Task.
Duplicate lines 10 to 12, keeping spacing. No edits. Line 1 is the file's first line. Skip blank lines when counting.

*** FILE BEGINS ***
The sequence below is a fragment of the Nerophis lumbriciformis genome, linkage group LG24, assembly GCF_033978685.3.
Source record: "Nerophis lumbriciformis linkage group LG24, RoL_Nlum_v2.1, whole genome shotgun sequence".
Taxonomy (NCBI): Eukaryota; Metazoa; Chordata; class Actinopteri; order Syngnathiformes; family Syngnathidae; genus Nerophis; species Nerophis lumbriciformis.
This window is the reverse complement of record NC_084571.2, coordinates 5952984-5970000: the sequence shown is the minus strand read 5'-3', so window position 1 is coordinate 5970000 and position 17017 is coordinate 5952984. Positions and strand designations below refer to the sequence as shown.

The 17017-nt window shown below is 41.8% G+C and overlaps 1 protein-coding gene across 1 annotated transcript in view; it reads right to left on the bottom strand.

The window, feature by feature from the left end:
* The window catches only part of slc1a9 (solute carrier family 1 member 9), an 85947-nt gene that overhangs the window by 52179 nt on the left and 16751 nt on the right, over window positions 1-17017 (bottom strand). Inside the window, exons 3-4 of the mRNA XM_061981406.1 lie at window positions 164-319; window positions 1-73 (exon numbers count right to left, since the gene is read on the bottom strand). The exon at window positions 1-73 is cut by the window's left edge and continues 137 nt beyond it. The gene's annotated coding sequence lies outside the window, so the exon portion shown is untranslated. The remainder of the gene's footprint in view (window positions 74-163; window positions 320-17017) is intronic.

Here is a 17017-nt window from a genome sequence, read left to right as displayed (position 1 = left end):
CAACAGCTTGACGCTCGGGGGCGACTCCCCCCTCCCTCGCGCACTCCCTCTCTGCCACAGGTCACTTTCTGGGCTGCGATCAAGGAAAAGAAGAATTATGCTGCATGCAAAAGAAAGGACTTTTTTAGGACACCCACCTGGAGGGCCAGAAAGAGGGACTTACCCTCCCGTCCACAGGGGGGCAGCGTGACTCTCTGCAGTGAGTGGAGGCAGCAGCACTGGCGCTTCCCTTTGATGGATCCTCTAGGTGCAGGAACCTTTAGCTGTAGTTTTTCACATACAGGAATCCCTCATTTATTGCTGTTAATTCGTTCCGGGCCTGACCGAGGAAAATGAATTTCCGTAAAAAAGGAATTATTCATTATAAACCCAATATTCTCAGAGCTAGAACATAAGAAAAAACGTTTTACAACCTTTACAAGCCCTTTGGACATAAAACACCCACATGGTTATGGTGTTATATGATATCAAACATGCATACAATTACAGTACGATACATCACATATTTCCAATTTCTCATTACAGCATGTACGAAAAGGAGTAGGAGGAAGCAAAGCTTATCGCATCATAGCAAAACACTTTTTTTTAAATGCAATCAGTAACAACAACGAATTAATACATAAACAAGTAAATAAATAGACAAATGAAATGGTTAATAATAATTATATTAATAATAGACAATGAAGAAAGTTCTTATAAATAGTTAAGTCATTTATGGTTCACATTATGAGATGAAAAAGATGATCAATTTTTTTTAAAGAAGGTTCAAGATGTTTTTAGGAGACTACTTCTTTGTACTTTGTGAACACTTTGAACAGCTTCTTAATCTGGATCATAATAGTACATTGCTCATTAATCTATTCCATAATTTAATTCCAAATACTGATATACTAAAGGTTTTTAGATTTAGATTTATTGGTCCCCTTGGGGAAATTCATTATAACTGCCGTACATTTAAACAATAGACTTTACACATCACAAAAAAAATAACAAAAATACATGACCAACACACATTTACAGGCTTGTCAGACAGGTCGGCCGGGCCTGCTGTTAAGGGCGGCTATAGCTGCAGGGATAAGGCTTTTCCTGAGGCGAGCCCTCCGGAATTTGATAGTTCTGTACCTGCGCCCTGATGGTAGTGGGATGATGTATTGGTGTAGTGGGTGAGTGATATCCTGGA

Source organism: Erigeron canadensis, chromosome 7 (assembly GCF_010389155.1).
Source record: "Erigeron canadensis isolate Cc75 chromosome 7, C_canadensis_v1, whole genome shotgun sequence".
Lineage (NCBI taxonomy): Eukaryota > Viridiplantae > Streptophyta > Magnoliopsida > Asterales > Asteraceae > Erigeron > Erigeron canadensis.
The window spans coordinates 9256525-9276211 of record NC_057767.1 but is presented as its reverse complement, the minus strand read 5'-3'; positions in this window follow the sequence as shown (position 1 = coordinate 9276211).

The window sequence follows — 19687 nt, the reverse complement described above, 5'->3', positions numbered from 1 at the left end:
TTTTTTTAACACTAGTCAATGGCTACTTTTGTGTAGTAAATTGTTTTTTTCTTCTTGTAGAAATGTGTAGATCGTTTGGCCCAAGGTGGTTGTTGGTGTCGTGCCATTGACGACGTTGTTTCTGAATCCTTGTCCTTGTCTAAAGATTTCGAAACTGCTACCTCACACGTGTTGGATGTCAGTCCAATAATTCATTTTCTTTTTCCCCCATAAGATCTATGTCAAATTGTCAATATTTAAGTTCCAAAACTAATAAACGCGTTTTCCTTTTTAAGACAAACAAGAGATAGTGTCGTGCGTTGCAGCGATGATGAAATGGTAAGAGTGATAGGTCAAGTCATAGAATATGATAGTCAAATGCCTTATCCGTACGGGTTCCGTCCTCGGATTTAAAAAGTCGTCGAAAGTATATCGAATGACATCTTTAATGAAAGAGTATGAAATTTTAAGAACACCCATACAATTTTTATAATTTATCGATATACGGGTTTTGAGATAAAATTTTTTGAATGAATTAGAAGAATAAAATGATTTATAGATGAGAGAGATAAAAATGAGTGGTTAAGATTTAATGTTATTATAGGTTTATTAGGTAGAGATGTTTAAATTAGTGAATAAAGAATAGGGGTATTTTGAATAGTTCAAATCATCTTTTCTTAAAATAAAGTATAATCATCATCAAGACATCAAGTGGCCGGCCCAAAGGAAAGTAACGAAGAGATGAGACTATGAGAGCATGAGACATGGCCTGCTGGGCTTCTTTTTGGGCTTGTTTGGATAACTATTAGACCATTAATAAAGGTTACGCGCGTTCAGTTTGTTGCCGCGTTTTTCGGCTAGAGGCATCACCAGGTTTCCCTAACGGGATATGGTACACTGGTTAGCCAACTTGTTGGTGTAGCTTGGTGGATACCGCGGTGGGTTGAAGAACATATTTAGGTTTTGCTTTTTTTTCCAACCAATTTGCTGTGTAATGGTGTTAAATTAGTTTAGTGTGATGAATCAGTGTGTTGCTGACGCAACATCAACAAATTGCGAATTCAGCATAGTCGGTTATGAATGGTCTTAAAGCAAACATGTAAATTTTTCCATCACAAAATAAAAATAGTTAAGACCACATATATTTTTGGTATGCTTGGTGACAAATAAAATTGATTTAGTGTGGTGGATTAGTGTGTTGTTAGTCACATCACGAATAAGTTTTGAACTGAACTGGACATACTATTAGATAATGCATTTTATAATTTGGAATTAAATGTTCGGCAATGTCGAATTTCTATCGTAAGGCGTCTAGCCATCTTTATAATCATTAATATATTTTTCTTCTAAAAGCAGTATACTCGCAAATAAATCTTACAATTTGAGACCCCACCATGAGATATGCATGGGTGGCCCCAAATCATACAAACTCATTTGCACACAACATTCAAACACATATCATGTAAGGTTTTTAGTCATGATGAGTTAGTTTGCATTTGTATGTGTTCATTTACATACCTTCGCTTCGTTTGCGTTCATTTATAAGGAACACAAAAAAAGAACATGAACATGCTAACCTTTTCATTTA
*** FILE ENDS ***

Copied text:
Source organism: Erigeron canadensis, chromosome 7 (assembly GCF_010389155.1).
Source record: "Erigeron canadensis isolate Cc75 chromosome 7, C_canadensis_v1, whole genome shotgun sequence".
Lineage (NCBI taxonomy): Eukaryota > Viridiplantae > Streptophyta > Magnoliopsida > Asterales > Asteraceae > Erigeron > Erigeron canadensis.